Connecting the Heart to Physical Communication
It was a moment when heaven touches earth. Lisa stepped onto the stage to sing, took the microphone and something powerful happened through her song that morning. What was it? What allowed this experience to move through every heart in the room? Lisa brought her whole self onto the stage that day, and what she shared with us was an intimate conversation between herself and the God of the universe. Her authenticity and vulnerability gave each of us the opportunity to engage in our own conversations with God, to crack open the door of our soul and hear what He might be saying to us. And guess what? He was speaking.
It wasn’t merely Lisa’s vocal ability that opened people’s hearts that day, it was the way she communicated the song. She understood the message of the song and connected it to her personal story. As vocal artists, each of us has the ability to effectively communicate our songs and worship in this way, and it doesn’t require that we possess Grammy award winning vocal ability. While it is certainly important to develop our skills in order to realize the full vocal potential God has given us, how we choose to communicate the song is just as important when it comes to experiencing moments of transformational worship in our services.
Know the Song
When she deeply impacted her church congregation, Lisa did more than sing words to a song. She was in touch with what the song meant; she knew its message. Over the years as I’ve coached vocalists, I’ve been amazed at how many times, in the final stages of the rehearsal process, singers can’t tell me what the song is about. They can recite all the words, they can sing every note, but they can’t explain in two or three sentences the heart of the message of the song. If we’re honest, we’ve all probably been there before. But if you don’t take the time to become intimately familiar with the message of the song, then you can’t connect your heart with the music you plan to sing.
Here a couple of simple, practical steps you can take to get to know a song prior to singing it:
1. Read the words. This seems obvious, but it can be difficult to internalize the words to the song if you only read them while you’re singing. Sit back, relax, and simply read through the lyrics, asking God to open your ears to what He might be saying through the words of the song.
2. Take time to listen. Get a recording of the song and just listen…don’t sing! Simply receive the song and listen to what it has to say to you.
Taking this first step of knowing the message of your song launches you into the meaningful journey of connecting your story to the music you sing.
Bring Your Story
Every one of us has a story – experiences and relationships that have become the script to our lives. Vocal Artists allow the songs we sing to intersect with our life stories. We reflect on how the words of a song speak to the current events of our lives, or the past or present conditions of our hearts. We ask ourselves if a song’s message has implications for our relationships or the way we are experiencing God in our lives.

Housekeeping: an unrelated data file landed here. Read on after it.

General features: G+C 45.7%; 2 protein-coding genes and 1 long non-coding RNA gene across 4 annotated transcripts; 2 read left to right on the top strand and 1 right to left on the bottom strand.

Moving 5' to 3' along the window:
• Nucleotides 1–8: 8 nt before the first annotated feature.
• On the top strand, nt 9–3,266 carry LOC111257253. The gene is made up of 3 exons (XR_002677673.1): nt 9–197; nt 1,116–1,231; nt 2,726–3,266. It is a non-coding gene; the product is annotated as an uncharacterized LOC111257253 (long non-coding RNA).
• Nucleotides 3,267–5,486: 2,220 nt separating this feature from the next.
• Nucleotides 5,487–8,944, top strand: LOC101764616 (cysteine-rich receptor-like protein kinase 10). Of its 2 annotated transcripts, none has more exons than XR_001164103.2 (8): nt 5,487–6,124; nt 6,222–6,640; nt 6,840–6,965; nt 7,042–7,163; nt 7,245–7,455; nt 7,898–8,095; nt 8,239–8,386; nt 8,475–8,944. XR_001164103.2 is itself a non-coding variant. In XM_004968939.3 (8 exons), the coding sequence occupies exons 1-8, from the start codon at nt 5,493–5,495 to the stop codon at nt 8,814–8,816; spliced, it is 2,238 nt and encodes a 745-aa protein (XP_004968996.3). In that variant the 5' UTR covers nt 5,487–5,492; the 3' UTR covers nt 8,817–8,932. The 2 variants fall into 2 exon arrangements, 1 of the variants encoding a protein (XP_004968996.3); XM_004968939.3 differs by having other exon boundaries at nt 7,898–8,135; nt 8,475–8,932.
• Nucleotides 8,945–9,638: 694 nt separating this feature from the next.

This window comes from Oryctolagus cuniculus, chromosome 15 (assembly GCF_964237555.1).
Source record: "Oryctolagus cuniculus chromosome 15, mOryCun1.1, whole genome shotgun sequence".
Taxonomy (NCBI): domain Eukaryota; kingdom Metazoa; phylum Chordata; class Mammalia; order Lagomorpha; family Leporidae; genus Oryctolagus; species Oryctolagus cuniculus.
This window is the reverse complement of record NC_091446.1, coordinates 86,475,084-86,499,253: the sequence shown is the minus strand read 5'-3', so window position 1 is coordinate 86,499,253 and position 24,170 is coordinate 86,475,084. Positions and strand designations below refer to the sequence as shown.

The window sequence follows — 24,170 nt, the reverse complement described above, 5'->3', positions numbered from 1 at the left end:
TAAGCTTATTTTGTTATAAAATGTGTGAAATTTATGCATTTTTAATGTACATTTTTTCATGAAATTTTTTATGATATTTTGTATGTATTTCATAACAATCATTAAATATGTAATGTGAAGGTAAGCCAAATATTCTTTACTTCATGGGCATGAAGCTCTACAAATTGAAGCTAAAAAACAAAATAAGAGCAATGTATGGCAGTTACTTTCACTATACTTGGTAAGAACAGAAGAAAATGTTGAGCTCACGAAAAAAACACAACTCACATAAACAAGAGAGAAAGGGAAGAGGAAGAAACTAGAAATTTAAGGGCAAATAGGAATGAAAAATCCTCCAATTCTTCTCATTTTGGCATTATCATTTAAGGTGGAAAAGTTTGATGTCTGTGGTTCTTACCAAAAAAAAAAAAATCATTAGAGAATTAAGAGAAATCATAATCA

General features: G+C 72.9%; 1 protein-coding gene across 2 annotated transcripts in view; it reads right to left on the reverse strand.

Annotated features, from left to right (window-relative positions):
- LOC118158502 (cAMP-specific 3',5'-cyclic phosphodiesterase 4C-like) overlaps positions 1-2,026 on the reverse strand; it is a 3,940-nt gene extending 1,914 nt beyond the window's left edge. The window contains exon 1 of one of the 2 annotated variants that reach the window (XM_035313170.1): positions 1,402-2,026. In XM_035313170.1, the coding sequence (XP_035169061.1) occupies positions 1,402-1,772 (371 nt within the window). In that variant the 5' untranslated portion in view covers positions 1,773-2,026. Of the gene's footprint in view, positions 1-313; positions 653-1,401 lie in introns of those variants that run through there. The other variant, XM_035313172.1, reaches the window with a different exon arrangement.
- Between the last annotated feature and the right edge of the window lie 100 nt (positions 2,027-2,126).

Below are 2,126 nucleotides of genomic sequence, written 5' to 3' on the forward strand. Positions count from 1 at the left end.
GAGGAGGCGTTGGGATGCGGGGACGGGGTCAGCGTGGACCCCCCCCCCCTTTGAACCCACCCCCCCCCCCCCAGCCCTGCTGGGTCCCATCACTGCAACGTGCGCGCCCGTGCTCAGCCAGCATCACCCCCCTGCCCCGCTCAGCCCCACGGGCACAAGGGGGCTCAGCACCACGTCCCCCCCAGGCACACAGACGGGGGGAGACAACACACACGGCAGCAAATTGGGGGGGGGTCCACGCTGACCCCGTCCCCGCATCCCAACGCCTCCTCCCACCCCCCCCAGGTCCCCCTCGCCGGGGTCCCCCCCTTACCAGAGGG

Let’s take Chris Tomlin’s song “Enough” as an example.
All of You is more than enough for all of me; For every thirst and every need. You satisfy me with Your love, and all I have in You is more than enough.
OK… cool song, catchy melody, great guitar-driven groove… it would be really easy to get up and sing it with your “worship smile” on, just movin’ and groovin’ with a default stage presence. But if you look at these lyrics reflected in the pages of your life, there is an opportunity for you to truly engage your heart in the communication of this song. In what ways has God proven that He can satisfy your deepest desires? Have there been times when God provided for you in ways that filled your heart to overflowing? Are you acutely aware of the areas in your life where you are looking for other things to satisfy the needs and thirsts that only He can satisfy?
By bringing your story to a song, you open yourself more fully to God’s presence with you as you sing. You engage in an authentic conversation that connects your heart to the words of the song and, suddenly, your communication comes to life.
This type of transformational communication takes only two steps, but it requires vulnerability and commitment. What’s the alternative if we don’t take the risk or invest the time? Communication can end up being about what we think we should be doing-with our hands, our body movements, our arms and our facial expressions. We try to bring “energy” to our worship, attempting to look engaged in order to draw people into the experience. But all of these motivations are externally focused, and what ends up being communicated is an artificial performance. We want our congregations to see something real, something that draws them into what is happening and something that motivates them to open their hearts to God in the same way they see we have.
So take the risk. Take the time. This Sunday, bring your story with you onto the stage. Allow your song to be an authentic dialogue between you and the God of the universe. See the song as an opportunity to connect with God and allow Him to speak to you. If you do, you create an opportunity for heaven to touch earth.
All God’s best to you and your ministry as you develop the full potential of the talents the Creator has given you!
For a limited time, the Vocal Artistry Training Series (a collection of training CDs and a DVD) is available through Creator at an exclusive discounted price at http://cmag.ws/jd.